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5 Historical Places to Visit in Cambridgeshire
By Paul Rance

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Though not one of England's biggest counties, in terms of size and population, Cambridgeshire's county town is the historic city of Cambridge, which is one of the most famous university cities in the world. Other famous places in Cambridgeshire are the town of Oliver Cromwell's birth, Huntingdon, and the city of Peterborough, which is the most heavily populated town or city in the county. Though becoming a unitary authority in 1998, Peterborough is still tied to the county, with the city's police force and fire service coming under the jurisdiction of Cambridgeshire. 

Fitzwilliam Museum, Cambridge

The Fitzwilliam Museum is one of the most impressive museums outside of London. It was founded in 1816, when Viscount Fitzwilliam bequeathed £100,000 and both his library and personal collections. The museum includes work from Ancient Greece, Rome, and Egypt, as well as a wide range of pottery. Work from great artists such as Rembrandt, Raphael, Monet, van Gogh, and Titian can also be seen here. Admission is free.

Ely Cathedral

Called the Ship of the Fens, Ely Cathedral is so-called because of how it appears, when viewed in the flat Fens. A magnificent sight, this Anglo-Norman cathedral is one of the most impressive cathedrals in the whole of the UK. Ely Cathedral was also named as one of the Seven Wonders of the World in medieval times. Around a quarter of a million people visit the cathedral every year.

King's College Chapel, Cambridge

Work began on the chapel, the most striking building in Cambridge, during the reign of Henry VI, in 1446. The building was finally completed in 1515 in the first few years of Henry VIII's reign. King's College Chapel is still used for worship, and is the chapel of one of Cambridge University's most famous colleges, King's.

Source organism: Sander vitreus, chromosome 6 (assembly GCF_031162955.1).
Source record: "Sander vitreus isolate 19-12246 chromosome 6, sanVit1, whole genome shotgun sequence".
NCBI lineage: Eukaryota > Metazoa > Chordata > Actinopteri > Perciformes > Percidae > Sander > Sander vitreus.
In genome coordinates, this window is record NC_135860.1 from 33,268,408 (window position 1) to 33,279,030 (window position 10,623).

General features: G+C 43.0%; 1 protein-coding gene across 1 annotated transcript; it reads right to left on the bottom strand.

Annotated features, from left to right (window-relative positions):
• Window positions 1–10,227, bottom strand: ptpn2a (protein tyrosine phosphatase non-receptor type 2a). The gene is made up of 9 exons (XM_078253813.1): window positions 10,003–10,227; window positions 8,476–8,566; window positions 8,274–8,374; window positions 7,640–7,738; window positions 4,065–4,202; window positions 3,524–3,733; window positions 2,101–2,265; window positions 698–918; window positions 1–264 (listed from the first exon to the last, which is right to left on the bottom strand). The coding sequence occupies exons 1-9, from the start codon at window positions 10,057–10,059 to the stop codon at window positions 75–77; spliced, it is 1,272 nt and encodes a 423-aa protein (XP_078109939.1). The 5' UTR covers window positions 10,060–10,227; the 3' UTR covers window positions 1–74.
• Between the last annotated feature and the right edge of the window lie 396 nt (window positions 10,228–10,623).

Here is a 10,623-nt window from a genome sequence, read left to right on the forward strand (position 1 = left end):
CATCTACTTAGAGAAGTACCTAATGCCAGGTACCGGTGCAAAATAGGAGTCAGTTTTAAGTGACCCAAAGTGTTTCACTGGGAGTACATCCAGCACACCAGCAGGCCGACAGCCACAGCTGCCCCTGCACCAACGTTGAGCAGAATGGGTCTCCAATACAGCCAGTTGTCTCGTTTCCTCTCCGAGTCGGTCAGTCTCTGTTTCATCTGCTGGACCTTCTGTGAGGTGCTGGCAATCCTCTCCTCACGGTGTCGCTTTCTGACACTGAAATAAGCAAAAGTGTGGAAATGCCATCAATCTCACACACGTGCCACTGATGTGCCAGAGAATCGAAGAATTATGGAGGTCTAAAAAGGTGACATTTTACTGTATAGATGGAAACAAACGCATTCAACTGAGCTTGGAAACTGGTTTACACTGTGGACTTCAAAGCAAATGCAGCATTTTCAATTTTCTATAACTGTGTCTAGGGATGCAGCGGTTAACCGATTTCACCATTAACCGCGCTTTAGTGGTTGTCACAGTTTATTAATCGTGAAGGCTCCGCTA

Cromwell Museum, Huntingdon

Opened in 1962, the Cromwell Museum was originally a grammar school that was attended by Samuel Pepys and Oliver Cromwell. Another museum with free admission, the Cromwell Museum has a fascinating collection of items revolving around Cromwell and his time.

Peterborough Cathedral 2018 - a photograph by Paul Rance
Peterborough Cathedral 2018 - a photograph by Paul Rance

Peterborough Cathedral

Probably a cathedral that is even more impressive than Ely's, the most notable aspect of the Norman Peterborough Cathedral is its highly impressive nave. Two abbeys had previously existed on the site, with work beginning on the current cathedral in 1118. Building was completed in 1238. Henry VIII's first wife, Catherine of Aragon, is buried in the cathedral, and Mary Queen of Scots was also originally buried here. The official name of Peterborough Cathedral is the Cathedral Church of St Peter, St Paul and St Andrew.

Further Reference:

Heritage Britain: Places to Visit in Cambridgeshire, England.
 




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